Genevieve attended school at South Ward Central and Union High in Las Cruces. She also attended the Loretta Academy for two years. She married Price Fontaine Sanders (nicknamed Sad) in 1930 and their son Phillip was born the following year out at the ranch in the Tularosa Basin. Her father's ranch was called the St. Nicolas Ranch.

Her father, Felipe, and her Uncle Joe Lucero alternated between sheriff and deputy from one term to the next from the late 1890s into the 1930s (approximately thirty years).

Tape 1, Side B

She discusses St. Nicolas Ranch and remembers that her father had piped a spring down to the flats and that they were never without water. She describes it as "a lovely place." While many people bartered for groceries and necessary items, Mrs. Sanders remembers picking out the groceries they needed and charging them. Her father would come along and pay it later. She recalls dances, meetings, and skating that were held in the building known as "the rink." This building was located across the street from the old court house "where Court Junior High is."

Mrs. Sanders briefly discusses her courtship and marriage to Price Fontaine Sanders. She was married to Price twice; once at the courthouse in Deming and once in the church, "because I'm a Catholic, and I just thought that I should marry by the church."

Mrs. Sanders begins a short discussion of her uncle who was scalped by the Indians while with a wagon train delivering flour from the mill the family owned. "He lived two weeks."

Mrs. Sanders gives information about her father's family. Her father's mother was Macedonia Trujillo and his father was Barbaro Lucero.

Tape 2, Side A

Mrs. Sanders begins a discussion of her parents. Her mother was born in 1874 and died in 1925. She discusses her father's ranch, St. Nicolas Ranch and describes how her father had cattle up on the San Andres range. Her father and her uncle ran the ranch together. When her uncle's heirs wanted to sell the ranch, Genevieve and her husband bought the ranch. She states, "I kept it because it was my father's." She recalls having "a lot of fun counting cattle." She shares stories about being on the ranch and many things that happened.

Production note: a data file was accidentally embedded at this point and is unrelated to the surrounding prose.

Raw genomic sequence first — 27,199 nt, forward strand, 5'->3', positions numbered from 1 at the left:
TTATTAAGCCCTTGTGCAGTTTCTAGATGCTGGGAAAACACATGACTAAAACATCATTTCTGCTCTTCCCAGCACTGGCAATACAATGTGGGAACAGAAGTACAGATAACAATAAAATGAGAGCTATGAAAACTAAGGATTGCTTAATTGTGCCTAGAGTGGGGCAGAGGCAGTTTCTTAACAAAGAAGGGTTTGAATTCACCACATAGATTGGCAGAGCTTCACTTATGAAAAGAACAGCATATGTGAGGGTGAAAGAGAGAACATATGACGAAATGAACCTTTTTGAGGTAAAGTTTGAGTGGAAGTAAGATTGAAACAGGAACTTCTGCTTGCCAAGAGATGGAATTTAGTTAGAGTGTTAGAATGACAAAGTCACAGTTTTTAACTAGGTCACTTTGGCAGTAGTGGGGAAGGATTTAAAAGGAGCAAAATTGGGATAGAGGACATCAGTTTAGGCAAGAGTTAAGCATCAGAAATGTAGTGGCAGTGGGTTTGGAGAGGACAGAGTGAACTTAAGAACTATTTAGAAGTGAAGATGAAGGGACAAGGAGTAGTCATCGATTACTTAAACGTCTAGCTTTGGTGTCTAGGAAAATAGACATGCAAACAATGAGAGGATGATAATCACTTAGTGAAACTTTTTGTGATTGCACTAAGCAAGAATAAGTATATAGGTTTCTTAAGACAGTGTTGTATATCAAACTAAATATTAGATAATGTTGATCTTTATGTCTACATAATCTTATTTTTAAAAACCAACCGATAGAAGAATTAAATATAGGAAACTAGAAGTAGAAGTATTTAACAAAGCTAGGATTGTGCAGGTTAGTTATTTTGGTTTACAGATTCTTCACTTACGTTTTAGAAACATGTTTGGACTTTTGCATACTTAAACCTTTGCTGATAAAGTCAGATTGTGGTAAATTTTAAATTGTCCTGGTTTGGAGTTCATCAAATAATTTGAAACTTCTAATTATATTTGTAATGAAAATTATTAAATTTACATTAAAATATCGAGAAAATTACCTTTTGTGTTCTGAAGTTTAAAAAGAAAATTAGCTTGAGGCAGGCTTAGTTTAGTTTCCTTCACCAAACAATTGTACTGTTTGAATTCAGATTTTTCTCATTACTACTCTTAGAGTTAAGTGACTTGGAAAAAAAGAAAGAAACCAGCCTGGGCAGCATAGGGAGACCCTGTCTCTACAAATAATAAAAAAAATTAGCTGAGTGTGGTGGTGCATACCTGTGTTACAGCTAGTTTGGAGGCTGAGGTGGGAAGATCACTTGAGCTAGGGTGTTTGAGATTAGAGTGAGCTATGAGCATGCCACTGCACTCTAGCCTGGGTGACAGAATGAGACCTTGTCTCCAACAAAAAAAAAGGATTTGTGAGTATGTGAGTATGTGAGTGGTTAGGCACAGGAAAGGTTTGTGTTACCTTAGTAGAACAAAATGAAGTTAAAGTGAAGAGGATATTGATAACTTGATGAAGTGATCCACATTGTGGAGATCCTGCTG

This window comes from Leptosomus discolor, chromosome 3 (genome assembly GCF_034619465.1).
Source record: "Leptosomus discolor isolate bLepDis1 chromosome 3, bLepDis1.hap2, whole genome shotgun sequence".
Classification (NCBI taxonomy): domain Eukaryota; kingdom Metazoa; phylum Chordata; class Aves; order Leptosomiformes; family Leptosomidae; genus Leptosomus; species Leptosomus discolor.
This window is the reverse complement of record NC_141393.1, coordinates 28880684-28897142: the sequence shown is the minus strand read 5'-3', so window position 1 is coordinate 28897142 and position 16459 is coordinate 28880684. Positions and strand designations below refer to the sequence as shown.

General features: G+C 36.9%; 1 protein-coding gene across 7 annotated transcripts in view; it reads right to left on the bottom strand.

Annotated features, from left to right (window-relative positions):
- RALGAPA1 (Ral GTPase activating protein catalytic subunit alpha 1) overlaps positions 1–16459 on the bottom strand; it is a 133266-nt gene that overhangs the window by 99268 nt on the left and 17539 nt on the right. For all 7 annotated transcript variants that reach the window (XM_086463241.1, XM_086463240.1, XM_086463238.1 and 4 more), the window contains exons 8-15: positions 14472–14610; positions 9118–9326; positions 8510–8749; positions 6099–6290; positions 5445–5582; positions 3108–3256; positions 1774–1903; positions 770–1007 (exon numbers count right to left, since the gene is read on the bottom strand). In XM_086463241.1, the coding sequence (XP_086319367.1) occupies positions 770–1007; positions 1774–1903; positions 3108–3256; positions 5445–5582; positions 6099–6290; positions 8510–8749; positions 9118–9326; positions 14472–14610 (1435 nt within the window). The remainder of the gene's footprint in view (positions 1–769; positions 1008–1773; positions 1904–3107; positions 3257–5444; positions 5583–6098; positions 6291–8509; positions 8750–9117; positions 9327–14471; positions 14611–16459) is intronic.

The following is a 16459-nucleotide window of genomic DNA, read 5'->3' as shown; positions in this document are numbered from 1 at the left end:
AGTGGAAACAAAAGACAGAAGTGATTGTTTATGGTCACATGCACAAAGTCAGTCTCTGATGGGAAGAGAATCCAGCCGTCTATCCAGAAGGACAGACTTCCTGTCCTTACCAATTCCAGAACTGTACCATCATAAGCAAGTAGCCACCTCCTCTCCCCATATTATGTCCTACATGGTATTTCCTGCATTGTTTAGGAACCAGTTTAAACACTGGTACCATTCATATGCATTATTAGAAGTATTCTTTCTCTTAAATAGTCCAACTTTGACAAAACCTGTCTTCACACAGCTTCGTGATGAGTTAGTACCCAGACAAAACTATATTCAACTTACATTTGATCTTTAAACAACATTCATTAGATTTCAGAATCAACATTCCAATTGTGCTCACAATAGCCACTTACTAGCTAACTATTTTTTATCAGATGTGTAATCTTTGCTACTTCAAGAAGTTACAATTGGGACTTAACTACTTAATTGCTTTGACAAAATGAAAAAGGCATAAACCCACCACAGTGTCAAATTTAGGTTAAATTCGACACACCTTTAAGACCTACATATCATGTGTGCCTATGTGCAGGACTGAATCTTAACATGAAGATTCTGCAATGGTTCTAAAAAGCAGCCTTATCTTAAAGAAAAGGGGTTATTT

Tape 2, Side B

Mrs. Sanders recalls memories about prisoners of war (POWs) detained in New Mexico during World War II. She has some memories of the war and the POW camp near her home at that time.

Mrs. Sanders mentions that she has two scythes and wonders if the Museum would be interested in them. She very briefly discusses the blowing sand and dust, and general information about the household chores. She recalls that her husband would "make biscuits." She relates an incident during WWII when a B-17 exploded. They reported it to the Army and went out to look at the wreckage. She recalls, "I still see those fellows that fell out of the plane.... They looked like they were sleeping. It didn't look ugly."